3 Things to Try if You’re Suffering From Back Pain 3 Things to Try if You’re Suffering From Back Pain
Getting ready for long-distance runs? Like any sport, running can bring on various injuries or pain. Back pain is pretty common with runners. Its... 3 Things to Try if You’re Suffering From Back Pain

Getting ready for long-distance runs? Like any sport, running can bring on various injuries or pain. Back pain is pretty common with runners. Its solution may be a simple stretch or when the issue is more complex, what’s required is a structural shift. Elijah Rogge of Castro Valley High was surprised by the findings and results of Rolf Structural Integration. Here are my 3 things to try if you’re suffering from back pain.

Read the first part, and don’t miss the end for a Pro Tip.

If you’re suffering from back pain that’s exacerbated by running, here are 3 things you should try.

  1. Stretching. There’s a strange but true relationship between dental hygiene and stretching. I believe that your stretching practice should be like good dental hygiene. Dentists recommend flossing at least once a day. That means that as often as you can, floss after eating. In the same way, get a stretch in after physical exertion, or after long periods of being in one position. Stretching as preventative self-care is the single most important thing we can add into our exercise routines. Stretch at least once a day, especially when you’re training hard. Your hamstrings and quads, your upper legs are the first place that you should go to get low back pain relief.

  2. Pain Management Tools. Right off the bat I’ll express my bias, I’m not a fan of things like foam rolling, massage sticks, electric massage tools, balls, supplements such as CBD, ice, etc. I own them, I use them from time to time, but I don’t find their benefit long lived, and actually to me they take more time than I’m willing to give. Try them out, use them, if they work for you, great. But through personal experience and what other’s tell me the effects are minimal and temporary.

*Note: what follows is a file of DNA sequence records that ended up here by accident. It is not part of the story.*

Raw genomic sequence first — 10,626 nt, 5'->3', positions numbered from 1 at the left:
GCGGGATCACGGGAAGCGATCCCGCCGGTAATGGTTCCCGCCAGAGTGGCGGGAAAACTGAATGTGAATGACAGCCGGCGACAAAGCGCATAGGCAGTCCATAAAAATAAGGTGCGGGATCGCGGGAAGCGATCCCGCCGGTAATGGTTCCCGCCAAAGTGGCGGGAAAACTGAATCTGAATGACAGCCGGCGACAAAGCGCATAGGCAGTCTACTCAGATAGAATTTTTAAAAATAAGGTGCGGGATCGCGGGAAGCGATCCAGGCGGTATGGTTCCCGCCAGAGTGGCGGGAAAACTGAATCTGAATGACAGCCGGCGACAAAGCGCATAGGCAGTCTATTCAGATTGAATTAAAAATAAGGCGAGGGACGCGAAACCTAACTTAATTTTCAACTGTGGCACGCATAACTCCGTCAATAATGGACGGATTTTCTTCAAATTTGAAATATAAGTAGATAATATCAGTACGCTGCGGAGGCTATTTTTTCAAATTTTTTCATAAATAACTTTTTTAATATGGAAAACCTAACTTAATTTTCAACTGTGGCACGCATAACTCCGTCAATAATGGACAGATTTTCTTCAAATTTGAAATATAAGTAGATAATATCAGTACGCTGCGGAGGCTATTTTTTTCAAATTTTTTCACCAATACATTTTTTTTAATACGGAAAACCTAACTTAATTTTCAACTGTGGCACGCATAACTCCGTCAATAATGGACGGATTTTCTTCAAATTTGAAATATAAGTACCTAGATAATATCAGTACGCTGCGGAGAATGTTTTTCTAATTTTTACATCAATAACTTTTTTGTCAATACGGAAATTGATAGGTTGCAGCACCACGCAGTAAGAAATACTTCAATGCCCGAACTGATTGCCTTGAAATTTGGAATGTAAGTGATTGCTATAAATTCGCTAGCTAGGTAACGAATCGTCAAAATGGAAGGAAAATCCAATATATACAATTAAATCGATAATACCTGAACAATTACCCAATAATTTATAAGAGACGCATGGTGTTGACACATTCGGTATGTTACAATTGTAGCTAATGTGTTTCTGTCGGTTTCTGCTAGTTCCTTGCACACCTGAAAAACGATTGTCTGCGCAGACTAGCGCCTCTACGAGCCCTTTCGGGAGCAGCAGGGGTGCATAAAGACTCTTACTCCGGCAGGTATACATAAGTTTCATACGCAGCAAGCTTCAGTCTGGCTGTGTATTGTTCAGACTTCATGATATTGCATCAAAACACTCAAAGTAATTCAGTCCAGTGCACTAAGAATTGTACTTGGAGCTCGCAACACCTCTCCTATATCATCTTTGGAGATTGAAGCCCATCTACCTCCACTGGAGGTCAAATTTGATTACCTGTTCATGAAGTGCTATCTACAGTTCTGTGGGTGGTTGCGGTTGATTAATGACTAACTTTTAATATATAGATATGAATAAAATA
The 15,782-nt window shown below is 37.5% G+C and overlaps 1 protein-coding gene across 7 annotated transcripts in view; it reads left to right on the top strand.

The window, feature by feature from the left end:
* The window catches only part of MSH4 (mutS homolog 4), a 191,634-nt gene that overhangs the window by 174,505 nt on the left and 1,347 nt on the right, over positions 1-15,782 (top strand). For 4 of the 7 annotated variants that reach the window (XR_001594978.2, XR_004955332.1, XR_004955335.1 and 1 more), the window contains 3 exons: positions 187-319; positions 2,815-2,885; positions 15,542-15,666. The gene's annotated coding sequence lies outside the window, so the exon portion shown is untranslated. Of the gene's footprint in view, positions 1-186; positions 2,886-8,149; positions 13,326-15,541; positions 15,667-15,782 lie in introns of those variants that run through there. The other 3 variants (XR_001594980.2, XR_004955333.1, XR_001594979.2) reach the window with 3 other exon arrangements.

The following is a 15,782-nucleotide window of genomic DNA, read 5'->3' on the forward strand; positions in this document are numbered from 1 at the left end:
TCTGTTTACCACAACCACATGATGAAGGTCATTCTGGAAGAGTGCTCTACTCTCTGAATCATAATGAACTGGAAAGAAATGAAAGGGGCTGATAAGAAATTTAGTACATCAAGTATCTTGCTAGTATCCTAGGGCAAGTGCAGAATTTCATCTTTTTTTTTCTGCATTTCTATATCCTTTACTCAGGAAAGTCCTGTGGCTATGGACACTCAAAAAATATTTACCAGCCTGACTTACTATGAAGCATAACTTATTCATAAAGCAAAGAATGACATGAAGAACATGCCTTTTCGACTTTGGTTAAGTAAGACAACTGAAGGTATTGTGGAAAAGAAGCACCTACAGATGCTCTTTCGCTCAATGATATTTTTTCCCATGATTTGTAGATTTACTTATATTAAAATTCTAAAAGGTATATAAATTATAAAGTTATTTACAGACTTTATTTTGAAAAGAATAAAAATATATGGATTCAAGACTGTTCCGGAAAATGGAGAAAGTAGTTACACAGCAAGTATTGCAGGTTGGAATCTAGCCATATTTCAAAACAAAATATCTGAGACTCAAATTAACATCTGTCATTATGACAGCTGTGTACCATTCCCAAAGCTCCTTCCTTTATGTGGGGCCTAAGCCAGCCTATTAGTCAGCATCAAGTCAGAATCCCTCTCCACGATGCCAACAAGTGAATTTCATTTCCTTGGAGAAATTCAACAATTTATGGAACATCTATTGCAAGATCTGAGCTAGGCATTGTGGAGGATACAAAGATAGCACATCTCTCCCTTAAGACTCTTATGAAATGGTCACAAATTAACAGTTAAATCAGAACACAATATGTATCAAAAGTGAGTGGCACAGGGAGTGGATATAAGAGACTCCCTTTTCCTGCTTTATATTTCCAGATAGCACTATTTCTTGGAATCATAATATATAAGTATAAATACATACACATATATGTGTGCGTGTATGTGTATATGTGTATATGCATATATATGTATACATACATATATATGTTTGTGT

3. Manual Therapy. Get a massage or a session of bodywork. Manual therapy is one of the oldest and most consistently used forms or recovery and regeneration. If you’re experiencing back pain that hasn’t let up after trying stretching, seek a great manual therapist. There are many forms of manual therapy out there. Swedish massage, deep-tissue, and sports therapy generally focus on addressing muscle tension in the larger muscle groups. Rolf Structural Integration, Feldenkrais, and Hannah Somatics focus on the nervous system to make deep changes in function beyond structural restrictions.

Pro Tip

If you’ve tried these different things without relief, don’t worry! Back pain can be complex and with these recommendations you’ve just scratched the surface.

When we’re in pain we tend to focus on where we feel the discomfort. In the case of low back pain, that’s usually the muscles surrounding and connecting the lower spine to the hip. It’s a good start, you’ve considered the “back of your back.”

An area that is often overlooked is the “front of your back,” in particular the psoas muscle.

The psoas is deep to the organs and connects the front of the lumbar spine to the inseam of the leg. In low back pain it’s common that the psoas is tight and too far forward. A healthy psoas should be able to not only come forward as it shortens, but also lay back against the front of the spine to lengthen.

In general low back pain is associated with an anteriorly tilted pelvis. If you have an anterior tilt, lengthening the psoas can be promoted by actively going into posterior tilt.

These two movements are often referred to as “Cat Cow.”

Click the link if you think you know what the Cat Cow is or if you haven’t already, you’ll probably be surprised by a new (Gyrotonic) perspective on the cat cow movement. Lots of my own Counter Movement System comes from the deeper origins of movement from the profound movement system Gyrotonic.

P.S. Here’s my online scheduler, click to set up an appointment

Thank you,

Chris Corrales


Chris Corrales

Chris combines the wonders of postural, alignment, and bio-mechanics through bodywork and structural integration to help patients get rid of pain and remain active in their daily lives. For over 10 years he has been Dublin's top sports massage therapist, working with Olympic level athletes, martial artists, NFL and college football players, high school athletes, and professional athletes looking to compete at their highest level. He is certified in Massage, The Rolf Method of Structural Integration, as well as Energy Medicine, the Emotional Body, and the dramatic effects of subtle spinal interventions. He is active on YouTube and has his own podcast. Chris staffs transformational growth workshops which he sees are an extension of the bodywork. In his spare time he enjoys training in Brazilian Jiu-jitsu, and being in nature with his family.

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